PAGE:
Bede Vanderhorst — who is 16 years of age and was going to be a passenger in the first class cabin for the first time in his life — and his family were denied permission to board an American Airlines flight from Newark to Los Angeles, reportedly for safety reasons.
The family from Bakersfield, California was reportedly re-booked on a United Airlines flight and forced to sit in the rear of the aircraft, and no one was allowed to sit near them. Meanwhile, American Airlines will supposedly be refunding the fees paid by the family to upgrade them on the flight. Regardless, the parents of Bede Vanderhorst are considering filing a lawsuit against American Airlines for discrimination against their son.
Here is a video of the news story by KTLA-TV news in Los Angeles:
In the video, an unidentified man who supposedly broke the news of denied boarding to the family, said that “In a security-controlled area, you cannot be recording this.” Since when is video recording not allowed in the boarding area of a gate at the airport?
In a statement by American Airlines as shown on the video in response to the incident, “The young man was excitable, running around, and not acclimated to the environment. The pilot attempted to calm him down and acclimate him to the surroundings. His efforts were not successful. For the safety of the young man and the safety of others, American Airlines offered to book another flight for the family.“ However, the video shows a clip of Bede Vanderhorst calmly waiting in his seat at the gate, fidgeting with his baseball cap.
To be fair, this is not to say that Bede Vanderhorst was not running around the gate area all excited — but did he really do it in a manner that posed a threat to the safety aboard that flight? Could a teenager weighing greater than 100 pounds but whose mind has the mental capacity of a young child potentially be a danger to the flight crew and fellow passengers? Also — if safety was really a factor — why book him and his family on another flight? Was this simply an attempt to prevent the family from being passengers in the first class cabin — perhaps because they would be too close in proximity to the cockpit or potentially disturb fellow passengers in the premium cabin?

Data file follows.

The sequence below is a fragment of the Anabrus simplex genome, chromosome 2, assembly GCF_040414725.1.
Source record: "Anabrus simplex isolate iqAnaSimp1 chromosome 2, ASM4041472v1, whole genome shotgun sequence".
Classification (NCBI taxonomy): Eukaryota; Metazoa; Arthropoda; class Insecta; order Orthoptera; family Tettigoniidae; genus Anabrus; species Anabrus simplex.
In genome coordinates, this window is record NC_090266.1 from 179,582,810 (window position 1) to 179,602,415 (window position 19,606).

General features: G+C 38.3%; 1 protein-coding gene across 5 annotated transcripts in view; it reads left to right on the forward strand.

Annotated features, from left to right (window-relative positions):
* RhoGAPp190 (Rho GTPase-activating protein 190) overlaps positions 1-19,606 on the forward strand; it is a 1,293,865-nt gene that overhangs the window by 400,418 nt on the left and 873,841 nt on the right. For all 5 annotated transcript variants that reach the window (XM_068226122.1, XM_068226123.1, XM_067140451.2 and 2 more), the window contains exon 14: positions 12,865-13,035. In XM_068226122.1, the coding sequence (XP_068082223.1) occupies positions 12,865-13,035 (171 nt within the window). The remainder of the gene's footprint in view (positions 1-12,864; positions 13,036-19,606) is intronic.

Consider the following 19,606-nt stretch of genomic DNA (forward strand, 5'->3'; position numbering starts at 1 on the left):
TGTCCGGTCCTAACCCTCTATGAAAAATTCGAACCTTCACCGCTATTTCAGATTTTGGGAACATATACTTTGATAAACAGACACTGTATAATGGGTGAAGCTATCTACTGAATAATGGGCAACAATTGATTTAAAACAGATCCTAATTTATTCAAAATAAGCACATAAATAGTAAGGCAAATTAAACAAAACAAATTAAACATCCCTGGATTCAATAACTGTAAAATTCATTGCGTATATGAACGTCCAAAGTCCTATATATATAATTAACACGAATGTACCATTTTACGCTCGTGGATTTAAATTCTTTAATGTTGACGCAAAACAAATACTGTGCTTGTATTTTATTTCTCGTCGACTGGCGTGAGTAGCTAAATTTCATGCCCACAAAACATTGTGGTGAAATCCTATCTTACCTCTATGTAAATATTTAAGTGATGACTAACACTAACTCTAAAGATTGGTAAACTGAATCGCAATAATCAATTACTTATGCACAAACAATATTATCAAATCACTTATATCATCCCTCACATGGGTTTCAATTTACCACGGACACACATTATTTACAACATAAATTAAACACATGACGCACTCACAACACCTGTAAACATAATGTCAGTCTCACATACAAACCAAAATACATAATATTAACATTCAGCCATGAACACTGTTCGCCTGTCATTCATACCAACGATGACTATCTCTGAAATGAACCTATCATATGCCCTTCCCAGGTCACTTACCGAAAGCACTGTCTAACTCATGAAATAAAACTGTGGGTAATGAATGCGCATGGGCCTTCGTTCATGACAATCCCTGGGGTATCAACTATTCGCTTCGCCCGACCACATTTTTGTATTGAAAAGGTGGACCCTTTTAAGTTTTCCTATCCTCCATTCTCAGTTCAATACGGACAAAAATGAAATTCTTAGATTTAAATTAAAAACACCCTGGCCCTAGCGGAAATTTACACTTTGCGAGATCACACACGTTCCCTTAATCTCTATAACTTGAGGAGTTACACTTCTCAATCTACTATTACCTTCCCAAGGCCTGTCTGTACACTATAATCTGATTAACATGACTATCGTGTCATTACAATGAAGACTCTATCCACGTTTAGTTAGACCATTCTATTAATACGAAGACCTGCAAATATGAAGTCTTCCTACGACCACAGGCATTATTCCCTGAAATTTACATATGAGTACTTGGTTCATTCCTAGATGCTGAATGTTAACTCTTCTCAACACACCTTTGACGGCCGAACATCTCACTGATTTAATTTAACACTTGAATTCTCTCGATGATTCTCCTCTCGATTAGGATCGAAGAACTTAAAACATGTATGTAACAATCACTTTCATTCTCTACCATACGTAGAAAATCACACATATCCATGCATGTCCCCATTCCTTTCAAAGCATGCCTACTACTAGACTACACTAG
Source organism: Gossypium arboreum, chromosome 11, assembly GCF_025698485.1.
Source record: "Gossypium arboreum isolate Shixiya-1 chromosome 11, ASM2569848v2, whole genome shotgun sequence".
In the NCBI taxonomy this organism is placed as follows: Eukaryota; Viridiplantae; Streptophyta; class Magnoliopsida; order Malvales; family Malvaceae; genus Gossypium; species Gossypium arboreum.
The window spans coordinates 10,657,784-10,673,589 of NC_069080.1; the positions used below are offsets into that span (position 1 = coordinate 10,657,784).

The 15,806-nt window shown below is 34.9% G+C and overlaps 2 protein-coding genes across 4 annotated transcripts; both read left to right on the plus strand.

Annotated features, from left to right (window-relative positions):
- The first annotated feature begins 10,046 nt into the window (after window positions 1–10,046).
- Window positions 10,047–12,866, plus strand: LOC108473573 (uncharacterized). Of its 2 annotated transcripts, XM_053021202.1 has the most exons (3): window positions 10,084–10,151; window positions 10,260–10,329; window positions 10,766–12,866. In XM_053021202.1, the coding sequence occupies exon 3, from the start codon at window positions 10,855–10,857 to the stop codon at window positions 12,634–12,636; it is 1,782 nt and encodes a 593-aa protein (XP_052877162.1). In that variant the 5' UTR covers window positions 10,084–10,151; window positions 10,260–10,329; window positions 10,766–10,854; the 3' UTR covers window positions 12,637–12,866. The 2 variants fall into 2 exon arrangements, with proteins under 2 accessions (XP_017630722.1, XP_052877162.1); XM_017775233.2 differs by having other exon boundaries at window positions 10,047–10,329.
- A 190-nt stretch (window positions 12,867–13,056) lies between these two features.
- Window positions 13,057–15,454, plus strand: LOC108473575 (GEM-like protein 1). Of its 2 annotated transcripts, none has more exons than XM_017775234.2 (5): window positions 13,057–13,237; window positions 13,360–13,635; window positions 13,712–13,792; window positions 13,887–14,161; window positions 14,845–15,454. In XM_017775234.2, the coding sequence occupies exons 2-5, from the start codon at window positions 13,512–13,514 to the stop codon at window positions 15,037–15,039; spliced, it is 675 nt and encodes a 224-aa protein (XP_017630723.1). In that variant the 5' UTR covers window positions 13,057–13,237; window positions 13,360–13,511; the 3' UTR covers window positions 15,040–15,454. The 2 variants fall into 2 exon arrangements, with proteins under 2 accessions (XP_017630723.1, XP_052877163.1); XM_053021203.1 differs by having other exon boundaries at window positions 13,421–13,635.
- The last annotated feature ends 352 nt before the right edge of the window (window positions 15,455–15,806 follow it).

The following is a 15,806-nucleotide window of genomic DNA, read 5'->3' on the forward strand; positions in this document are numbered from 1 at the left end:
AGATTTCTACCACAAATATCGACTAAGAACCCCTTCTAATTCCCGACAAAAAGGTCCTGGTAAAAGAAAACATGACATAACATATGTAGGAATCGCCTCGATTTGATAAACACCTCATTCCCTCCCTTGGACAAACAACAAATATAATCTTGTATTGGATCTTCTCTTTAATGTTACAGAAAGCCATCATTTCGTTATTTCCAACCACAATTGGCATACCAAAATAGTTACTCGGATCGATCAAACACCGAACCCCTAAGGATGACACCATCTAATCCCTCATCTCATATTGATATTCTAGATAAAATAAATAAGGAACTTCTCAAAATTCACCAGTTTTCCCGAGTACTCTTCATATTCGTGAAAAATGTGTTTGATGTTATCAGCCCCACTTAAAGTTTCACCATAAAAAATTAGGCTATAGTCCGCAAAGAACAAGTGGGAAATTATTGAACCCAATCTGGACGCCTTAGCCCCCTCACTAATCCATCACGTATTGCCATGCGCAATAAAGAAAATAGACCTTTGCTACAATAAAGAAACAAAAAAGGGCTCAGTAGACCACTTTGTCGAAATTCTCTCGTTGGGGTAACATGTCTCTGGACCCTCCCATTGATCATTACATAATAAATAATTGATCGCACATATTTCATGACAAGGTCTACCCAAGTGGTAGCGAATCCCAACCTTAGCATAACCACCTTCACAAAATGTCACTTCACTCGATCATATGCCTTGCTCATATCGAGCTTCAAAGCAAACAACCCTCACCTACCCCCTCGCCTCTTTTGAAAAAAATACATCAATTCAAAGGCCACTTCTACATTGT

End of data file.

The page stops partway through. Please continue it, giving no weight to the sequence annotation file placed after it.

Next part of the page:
The official Internet web site of the National Down Syndrome Society explains what is Down Syndrome:
“In every cell in the human body there is a nucleus, where genetic material is stored in genes. Genes carry the codes responsible for all of our inherited traits and are grouped along rod-like structures called chromosomes. Typically, the nucleus of each cell contains 23 pairs of chromosomes, half of which are inherited from each parent. Down syndrome occurs when an individual has a full or partial extra copy of chromosome 21.
“This additional genetic material alters the course of development and causes the characteristics associated with Down syndrome. A few of the common physical traits of Down syndrome are low muscle tone, small stature, an upward slant to the eyes, and a single deep crease across the center of the palm – although each person with Down syndrome is a unique individual and may possess these characteristics to different degrees, or not at all.”
Were the civil rights of Bede Vanderhorst violated? Did American Airlines outright discriminate against him, or was flight safety a legitimate reason to prohibit him and his family from boarding the flight? Even if Bede Vanderhorst presented a potential threat to flight safety, could American Airlines have handled this incident in a better manner?